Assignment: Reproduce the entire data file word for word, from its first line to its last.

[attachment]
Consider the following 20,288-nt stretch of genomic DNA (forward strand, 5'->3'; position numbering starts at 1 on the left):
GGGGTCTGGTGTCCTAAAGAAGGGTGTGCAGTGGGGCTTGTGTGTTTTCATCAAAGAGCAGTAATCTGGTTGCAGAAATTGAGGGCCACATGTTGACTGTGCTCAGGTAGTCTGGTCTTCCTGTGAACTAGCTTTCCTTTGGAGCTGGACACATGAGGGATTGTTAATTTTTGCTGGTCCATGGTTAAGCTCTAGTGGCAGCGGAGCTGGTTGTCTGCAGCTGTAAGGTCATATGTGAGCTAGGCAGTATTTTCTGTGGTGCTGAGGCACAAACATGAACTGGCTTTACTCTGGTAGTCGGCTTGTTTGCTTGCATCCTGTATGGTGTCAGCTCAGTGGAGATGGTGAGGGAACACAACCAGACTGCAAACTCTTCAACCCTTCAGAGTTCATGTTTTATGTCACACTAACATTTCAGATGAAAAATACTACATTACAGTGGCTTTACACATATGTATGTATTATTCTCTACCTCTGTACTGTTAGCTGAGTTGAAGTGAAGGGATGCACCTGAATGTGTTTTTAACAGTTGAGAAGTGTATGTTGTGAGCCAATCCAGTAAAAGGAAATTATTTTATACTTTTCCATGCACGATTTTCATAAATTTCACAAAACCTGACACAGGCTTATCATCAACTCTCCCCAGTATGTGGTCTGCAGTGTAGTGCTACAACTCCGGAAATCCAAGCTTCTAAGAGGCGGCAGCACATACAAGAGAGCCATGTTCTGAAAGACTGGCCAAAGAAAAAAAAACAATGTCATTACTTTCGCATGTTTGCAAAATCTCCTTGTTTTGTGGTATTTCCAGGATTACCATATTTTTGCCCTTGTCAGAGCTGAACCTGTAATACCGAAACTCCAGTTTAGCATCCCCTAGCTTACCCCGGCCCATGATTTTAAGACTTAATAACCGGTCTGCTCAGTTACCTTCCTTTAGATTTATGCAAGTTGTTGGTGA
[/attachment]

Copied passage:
Consider the following 20,288-nt stretch of genomic DNA (forward strand, 5'->3'; position numbering starts at 1 on the left):
GGGGTCTGGTGTCCTAAAGAAGGGTGTGCAGTGGGGCTTGTGTGTTTTCATCAAAGAGCAGTAATCTGGTTGCAGAAATTGAGGGCCACATGTTGACTGTGCTCAGGTAGTCTGGTCTTCCTGTGAACTAGCTTTCCTTTGGAGCTGGACACATGAGGGATTGTTAATTTTTGCTGGTCCATGGTTAAGCTCTAGTGGCAGCGGAGCTGGTTGTCTGCAGCTGTAAGGTCATATGTGAGCTAGGCAGTATTTTCTGTGGTGCTGAGGCACAAACATGAACTGGCTTTACTCTGGTAGTCGGCTTGTTTGCTTGCATCCTGTATGGTGTCAGCTCAGTGGAGATGGTGAGGGAACACAACCAGACTGCAAACTCTTCAACCCTTCAGAGTTCATGTTTTATGTCACACTAACATTTCAGATGAAAAATACTACATTACAGTGGCTTTACACATATGTATGTATTATTCTCTACCTCTGTACTGTTAGCTGAGTTGAAGTGAAGGGATGCACCTGAATGTGTTTTTAACAGTTGAGAAGTGTATGTTGTGAGCCAATCCAGTAAAAGGAAATTATTTTATACTTTTCCATGCACGATTTTCATAAATTTCACAAAACCTGACACAGGCTTATCATCAACTCTCCCCAGTATGTGGTCTGCAGTGTAGTGCTACAACTCCGGAAATCCAAGCTTCTAAGAGGCGGCAGCACATACAAGAGAGCCATGTTCTGAAAGACTGGCCAAAGAAAAAAAAACAATGTCATTACTTTCGCATGTTTGCAAAATCTCCTTGTTTTGTGGTATTTCCAGGATTACCATATTTTTGCCCTTGTCAGAGCTGAACCTGTAATACCGAAACTCCAGTTTAGCATCCCCTAGCTTACCCCGGCCCATGATTTTAAGACTTAATAACCGGTCTGCTCAGTTACCTTCCTTTAGATTTATGCAAGTTGTTGGTGA